IBS Medication: What Works, What Doesn’t

ibs treatment

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If you’re here, then you probably already know what irritable bowel syndrome (IBS) is. In fact, you’re probably dealing with it yourself. You may be one of those people that is always conscious of where all the bathrooms are in every restaurant because you never know when your sudden and chronic diarrhea will hit. Or maybe you get nervous about going to someone’s home or traveling for work because you could have a flare up that causes you to make an embarrassing sprint to the bathroom. Alternatively, maybe your brand of IBS might keep you cramping all the time due to constipation. You might even deal with that very perplexing version that alternates between diarrhea and constipation. Is there a good IBS medication?

In case you have never been diagnosed or are unsure of the symptoms, the Mayo Clinic explains that IBS is a chronic condition. Its “signs and symptoms of irritable bowel syndrome can vary widely from person to person and often resemble those of other diseases. Among the most common are:

  • Abdominal pain or cramping
  • A bloated feeling
  • Gas
  • Diarrhea or constipation — sometimes alternating bouts of constipation and diarrhea
  • Mucus in the stool

If you are experiencing additional symptoms, it is important to see your physician as a precaution. Because additional symptoms could be an indication of  a more serious condition, such as colon cancer. These include:

  • Rectal bleeding
  • Abdominal pain that progresses or occurs at night
  • Weight loss

There are several treatment options on the market, as well as self-care options such as diet changes. For now, however, let us examine two prescription medications to treat IBS symptoms.

IBS Medication


If diarrhea is your problem, Eluxadoline may be heflpful for you. It’s a relatively new IBS medication that works with the central nervous system to lessen bowel contractions. You see, with diarrhea, contents are pushed through the bowels so rapidly and violently that your intestines do not have time to absorb the water from them. Thus, lessening bowel contractions will help minimize the threat of a diarrhea attack. It also gives your body the time it needs to absorb water and nutrients your body is supposed to derive from food.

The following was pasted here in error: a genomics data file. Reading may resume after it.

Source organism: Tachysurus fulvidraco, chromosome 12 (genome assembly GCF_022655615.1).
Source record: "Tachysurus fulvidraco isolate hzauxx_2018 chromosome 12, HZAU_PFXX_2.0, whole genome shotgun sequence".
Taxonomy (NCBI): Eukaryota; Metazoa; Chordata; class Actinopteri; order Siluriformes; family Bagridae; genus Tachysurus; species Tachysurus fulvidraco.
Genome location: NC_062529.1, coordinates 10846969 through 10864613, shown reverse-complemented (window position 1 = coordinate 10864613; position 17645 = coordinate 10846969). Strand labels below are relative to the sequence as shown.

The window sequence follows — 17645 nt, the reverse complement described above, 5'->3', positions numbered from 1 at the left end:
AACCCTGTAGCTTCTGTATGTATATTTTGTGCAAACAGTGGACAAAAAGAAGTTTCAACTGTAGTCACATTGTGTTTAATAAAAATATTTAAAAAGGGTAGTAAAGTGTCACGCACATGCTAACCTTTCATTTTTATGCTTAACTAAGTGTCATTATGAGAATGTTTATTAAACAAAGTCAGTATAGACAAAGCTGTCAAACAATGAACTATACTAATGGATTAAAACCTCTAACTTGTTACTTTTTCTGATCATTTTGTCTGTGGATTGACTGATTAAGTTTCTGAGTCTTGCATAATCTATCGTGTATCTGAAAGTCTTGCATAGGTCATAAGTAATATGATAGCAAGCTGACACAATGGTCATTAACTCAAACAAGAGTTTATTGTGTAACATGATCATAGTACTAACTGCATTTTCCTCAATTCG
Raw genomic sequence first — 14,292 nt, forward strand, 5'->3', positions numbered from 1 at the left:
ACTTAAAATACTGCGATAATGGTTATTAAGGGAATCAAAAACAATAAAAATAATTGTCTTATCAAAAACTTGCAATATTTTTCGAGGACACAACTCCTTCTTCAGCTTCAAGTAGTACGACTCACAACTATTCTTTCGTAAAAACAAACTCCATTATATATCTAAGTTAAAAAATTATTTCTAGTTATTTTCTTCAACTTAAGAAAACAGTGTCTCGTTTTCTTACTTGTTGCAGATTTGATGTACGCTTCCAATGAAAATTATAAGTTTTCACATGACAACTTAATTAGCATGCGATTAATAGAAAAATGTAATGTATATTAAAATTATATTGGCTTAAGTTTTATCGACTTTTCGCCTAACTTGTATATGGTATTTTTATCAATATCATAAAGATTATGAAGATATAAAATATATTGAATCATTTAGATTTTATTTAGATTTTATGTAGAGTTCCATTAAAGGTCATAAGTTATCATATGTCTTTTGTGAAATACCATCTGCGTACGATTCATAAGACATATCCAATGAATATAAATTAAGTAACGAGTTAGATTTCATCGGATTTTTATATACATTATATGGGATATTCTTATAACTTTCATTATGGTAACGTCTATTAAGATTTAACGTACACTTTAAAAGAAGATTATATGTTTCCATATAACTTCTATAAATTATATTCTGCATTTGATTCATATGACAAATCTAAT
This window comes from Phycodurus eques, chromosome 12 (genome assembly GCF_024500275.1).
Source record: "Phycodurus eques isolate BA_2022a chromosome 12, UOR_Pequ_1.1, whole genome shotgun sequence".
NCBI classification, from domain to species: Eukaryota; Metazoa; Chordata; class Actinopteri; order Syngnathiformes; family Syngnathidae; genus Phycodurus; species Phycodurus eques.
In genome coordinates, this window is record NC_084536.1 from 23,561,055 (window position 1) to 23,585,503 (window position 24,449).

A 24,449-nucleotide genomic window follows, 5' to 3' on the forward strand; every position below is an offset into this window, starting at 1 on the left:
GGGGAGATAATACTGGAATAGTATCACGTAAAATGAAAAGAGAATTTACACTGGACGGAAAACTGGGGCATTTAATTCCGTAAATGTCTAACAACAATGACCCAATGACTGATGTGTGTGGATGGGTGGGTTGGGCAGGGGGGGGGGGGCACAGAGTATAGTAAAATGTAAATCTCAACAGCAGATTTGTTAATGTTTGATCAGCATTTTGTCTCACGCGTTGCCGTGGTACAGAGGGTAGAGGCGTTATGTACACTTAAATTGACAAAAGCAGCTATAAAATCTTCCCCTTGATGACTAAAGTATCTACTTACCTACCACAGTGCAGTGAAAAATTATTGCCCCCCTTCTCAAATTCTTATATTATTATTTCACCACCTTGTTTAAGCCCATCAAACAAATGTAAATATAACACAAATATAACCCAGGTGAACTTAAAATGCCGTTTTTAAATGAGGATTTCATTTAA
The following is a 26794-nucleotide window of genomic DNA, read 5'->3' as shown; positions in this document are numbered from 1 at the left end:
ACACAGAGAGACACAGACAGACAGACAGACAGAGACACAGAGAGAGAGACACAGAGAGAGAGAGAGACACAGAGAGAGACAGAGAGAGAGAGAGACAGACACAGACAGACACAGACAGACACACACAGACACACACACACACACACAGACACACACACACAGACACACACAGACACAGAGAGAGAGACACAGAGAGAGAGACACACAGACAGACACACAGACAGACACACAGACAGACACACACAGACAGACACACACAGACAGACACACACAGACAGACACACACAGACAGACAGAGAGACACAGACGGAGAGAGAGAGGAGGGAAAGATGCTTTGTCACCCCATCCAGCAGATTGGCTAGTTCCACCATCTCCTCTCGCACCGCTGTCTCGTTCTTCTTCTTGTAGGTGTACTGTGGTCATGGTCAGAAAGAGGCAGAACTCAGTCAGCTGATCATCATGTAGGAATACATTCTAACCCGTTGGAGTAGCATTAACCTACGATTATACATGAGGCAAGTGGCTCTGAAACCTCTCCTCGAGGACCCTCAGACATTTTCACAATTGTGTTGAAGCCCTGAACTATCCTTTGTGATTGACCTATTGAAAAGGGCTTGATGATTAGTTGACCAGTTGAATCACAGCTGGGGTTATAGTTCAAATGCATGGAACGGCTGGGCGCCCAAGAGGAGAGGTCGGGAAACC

Approved by the FDA in 2015, Eluxadoline has been “shown to reduce abdominal pain and improve stool consistency.” The New England Journal of Medicine explains it another way: “…Eluxadoline reduces visceral hypersensitivity without completely disrupting intestinal motility.” What does that mean? In plain English, that means it works pretty well. It has been approved for both men and women, which is noteworthy because as you will see below, some IBS medications are exclusive to one gender. If asking your physician about Eluxadoline, you may reference brand names, including Viberzi and Allergan.


Also known by its brand name Lotronex, Alosetron is an IBS drug that has only been approved for women. And not just every woman, but a pretty exclusive list. Like many medications, Alosetron has been linked to some rare but serious side effects. So, it is actually only administered as a last resort for women with severe cases of “diarrhea-prominent IBS” who have not had success with other treatments. It has not yet been approved for use by men and was even taken off the market by the FDA for a while.

It works by relaxing the colon which facilitates the slow movement of waste through the lower intestines. The International Foundation for Functional Gastrointestinal Disorders explains in more detail: “Alosetron (Lotronex) blocks serotonin signals that transmit sensory information (painful and nonpainful) from the gut to the brain and helps to reduce diarrhea and abdominal pain…. It is prescribed under a Risk Management Program requiring careful monitoring and education due to rare but potentially serious side effects.” Learn more about the severe effects of Alosetron before talking with your doctor.

There are other prescription IBS medications such as Lubiprostone (Amitiza). Of course, there are plenty of over-the-counter options as well. For example, the treatment of diarrhea through Loperamide can be found under the brand names of Imodium, Fad, and Select. Other IBS symptoms can be treated with Pepto-Bismol, Kaopectate, and Soothe. Depending on your symptoms, you may want to ask our physician about gut antispasmodics, laxatives, nerve pain medications, dietary supplements like fiber, and certain kinds of therapies. The Mayo Clinic provides an extensive list of treatment options while addressing each of these listed above. Begin by seeking out your Primary Care Provider and know that you may get sent to a specialist, such as a gastroenterologist. Have you found a particular medication, therapy, or treatment option that has been effective in treating your IBS symptoms? Please share it with us!